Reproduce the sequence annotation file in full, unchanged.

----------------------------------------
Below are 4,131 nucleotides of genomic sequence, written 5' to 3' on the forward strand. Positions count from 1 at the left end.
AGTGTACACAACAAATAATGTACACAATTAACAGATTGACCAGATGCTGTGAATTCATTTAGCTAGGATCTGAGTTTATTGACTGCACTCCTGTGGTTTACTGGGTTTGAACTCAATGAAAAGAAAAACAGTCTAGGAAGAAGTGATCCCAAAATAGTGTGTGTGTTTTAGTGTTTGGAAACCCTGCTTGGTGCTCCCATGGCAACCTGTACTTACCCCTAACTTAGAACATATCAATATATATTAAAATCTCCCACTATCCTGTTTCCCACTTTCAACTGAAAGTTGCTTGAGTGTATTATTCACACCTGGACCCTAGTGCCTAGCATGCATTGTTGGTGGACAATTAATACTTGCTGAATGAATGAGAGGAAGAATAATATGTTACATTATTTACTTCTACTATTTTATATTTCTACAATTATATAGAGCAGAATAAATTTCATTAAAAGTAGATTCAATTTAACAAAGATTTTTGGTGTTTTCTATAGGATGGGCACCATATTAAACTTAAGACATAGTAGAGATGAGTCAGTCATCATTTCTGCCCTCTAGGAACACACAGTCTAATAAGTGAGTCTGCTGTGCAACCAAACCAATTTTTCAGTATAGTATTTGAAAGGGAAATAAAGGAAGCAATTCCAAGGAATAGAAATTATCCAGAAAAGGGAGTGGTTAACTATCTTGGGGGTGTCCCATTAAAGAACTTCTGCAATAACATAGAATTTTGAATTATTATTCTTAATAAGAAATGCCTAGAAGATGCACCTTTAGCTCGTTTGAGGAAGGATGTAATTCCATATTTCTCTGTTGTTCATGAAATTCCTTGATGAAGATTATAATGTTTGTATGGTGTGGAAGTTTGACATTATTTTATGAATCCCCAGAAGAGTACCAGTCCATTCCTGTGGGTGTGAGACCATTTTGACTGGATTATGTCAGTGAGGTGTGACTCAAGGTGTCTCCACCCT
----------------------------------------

Below are 4,131 nucleotides of genomic sequence, written 5' to 3' on the forward strand. Positions count from 1 at the left end.
AGTGTACACAACAAATAATGTACACAATTAACAGATTGACCAGATGCTGTGAATTCATTTAGCTAGGATCTGAGTTTATTGACTGCACTCCTGTGGTTTACTGGGTTTGAACTCAATGAAAAGAAAAACAGTCTAGGAAGAAGTGATCCCAAAATAGTGTGTGTGTTTTAGTGTTTGGAAACCCTGCTTGGTGCTCCCATGGCAACCTGTACTTACCCCTAACTTAGAACATATCAATATATATTAAAATCTCCCACTATCCTGTTTCCCACTTTCAACTGAAAGTTGCTTGAGTGTATTATTCACACCTGGACCCTAGTGCCTAGCATGCATTGTTGGTGGACAATTAATACTTGCTGAATGAATGAGAGGAAGAATAATATGTTACATTATTTACTTCTACTATTTTATATTTCTACAATTATATAGAGCAGAATAAATTTCATTAAAAGTAGATTCAATTTAACAAAGATTTTTGGTGTTTTCTATAGGATGGGCACCATATTAAACTTAAGACATAGTAGAGATGAGTCAGTCATCATTTCTGCCCTCTAGGAACACACAGTCTAATAAGTGAGTCTGCTGTGCAACCAAACCAATTTTTCAGTATAGTATTTGAAAGGGAAATAAAGGAAGCAATTCCAAGGAATAGAAATTATCCAGAAAAGGGAGTGGTTAACTATCTTGGGGGTGTCCCATTAAAGAACTTCTGCAATAACATAGAATTTTGAATTATTATTCTTAATAAGAAATGCCTAGAAGATGCACCTTTAGCTCGTTTGAGGAAGGATGTAATTCCATATTTCTCTGTTGTTCATGAAATTCCTTGATGAAGATTATAATGTTTGTATGGTGTGGAAGTTTGACATTATTTTATGAATCCCCAGAAGAGTACCAGTCCATTCCTGTGGGTGTGAGACCATTTTGACTGGATTATGTCAGTGAGGTGTGACTCAAGGTGTCTCCACCCT